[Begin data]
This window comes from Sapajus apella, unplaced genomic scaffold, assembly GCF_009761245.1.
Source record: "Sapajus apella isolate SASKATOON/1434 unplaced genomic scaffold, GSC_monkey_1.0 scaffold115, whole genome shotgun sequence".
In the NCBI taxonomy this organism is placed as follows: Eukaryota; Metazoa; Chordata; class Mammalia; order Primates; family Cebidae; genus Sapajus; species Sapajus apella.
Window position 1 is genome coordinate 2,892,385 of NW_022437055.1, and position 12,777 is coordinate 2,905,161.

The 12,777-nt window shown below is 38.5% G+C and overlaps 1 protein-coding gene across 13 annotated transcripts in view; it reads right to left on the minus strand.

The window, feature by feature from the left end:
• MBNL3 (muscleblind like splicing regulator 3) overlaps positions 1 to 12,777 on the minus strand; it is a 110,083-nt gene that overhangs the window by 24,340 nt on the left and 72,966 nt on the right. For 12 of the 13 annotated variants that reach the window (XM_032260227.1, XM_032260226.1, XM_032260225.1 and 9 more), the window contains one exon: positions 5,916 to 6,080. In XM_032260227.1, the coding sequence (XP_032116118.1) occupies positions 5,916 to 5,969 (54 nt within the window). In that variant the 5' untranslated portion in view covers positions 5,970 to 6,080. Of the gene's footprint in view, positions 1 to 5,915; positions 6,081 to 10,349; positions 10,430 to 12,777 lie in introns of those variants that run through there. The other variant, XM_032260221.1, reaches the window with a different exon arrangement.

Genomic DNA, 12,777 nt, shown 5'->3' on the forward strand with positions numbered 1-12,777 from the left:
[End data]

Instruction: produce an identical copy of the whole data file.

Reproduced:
This window comes from Sapajus apella, unplaced genomic scaffold, assembly GCF_009761245.1.
Source record: "Sapajus apella isolate SASKATOON/1434 unplaced genomic scaffold, GSC_monkey_1.0 scaffold115, whole genome shotgun sequence".
In the NCBI taxonomy this organism is placed as follows: Eukaryota; Metazoa; Chordata; class Mammalia; order Primates; family Cebidae; genus Sapajus; species Sapajus apella.
Window position 1 is genome coordinate 2,892,385 of NW_022437055.1, and position 12,777 is coordinate 2,905,161.

The 12,777-nt window shown below is 38.5% G+C and overlaps 1 protein-coding gene across 13 annotated transcripts in view; it reads right to left on the minus strand.

The window, feature by feature from the left end:
• MBNL3 (muscleblind like splicing regulator 3) overlaps positions 1 to 12,777 on the minus strand; it is a 110,083-nt gene that overhangs the window by 24,340 nt on the left and 72,966 nt on the right. For 12 of the 13 annotated variants that reach the window (XM_032260227.1, XM_032260226.1, XM_032260225.1 and 9 more), the window contains one exon: positions 5,916 to 6,080. In XM_032260227.1, the coding sequence (XP_032116118.1) occupies positions 5,916 to 5,969 (54 nt within the window). In that variant the 5' untranslated portion in view covers positions 5,970 to 6,080. Of the gene's footprint in view, positions 1 to 5,915; positions 6,081 to 10,349; positions 10,430 to 12,777 lie in introns of those variants that run through there. The other variant, XM_032260221.1, reaches the window with a different exon arrangement.

Genomic DNA, 12,777 nt, shown 5'->3' on the forward strand with positions numbered 1-12,777 from the left: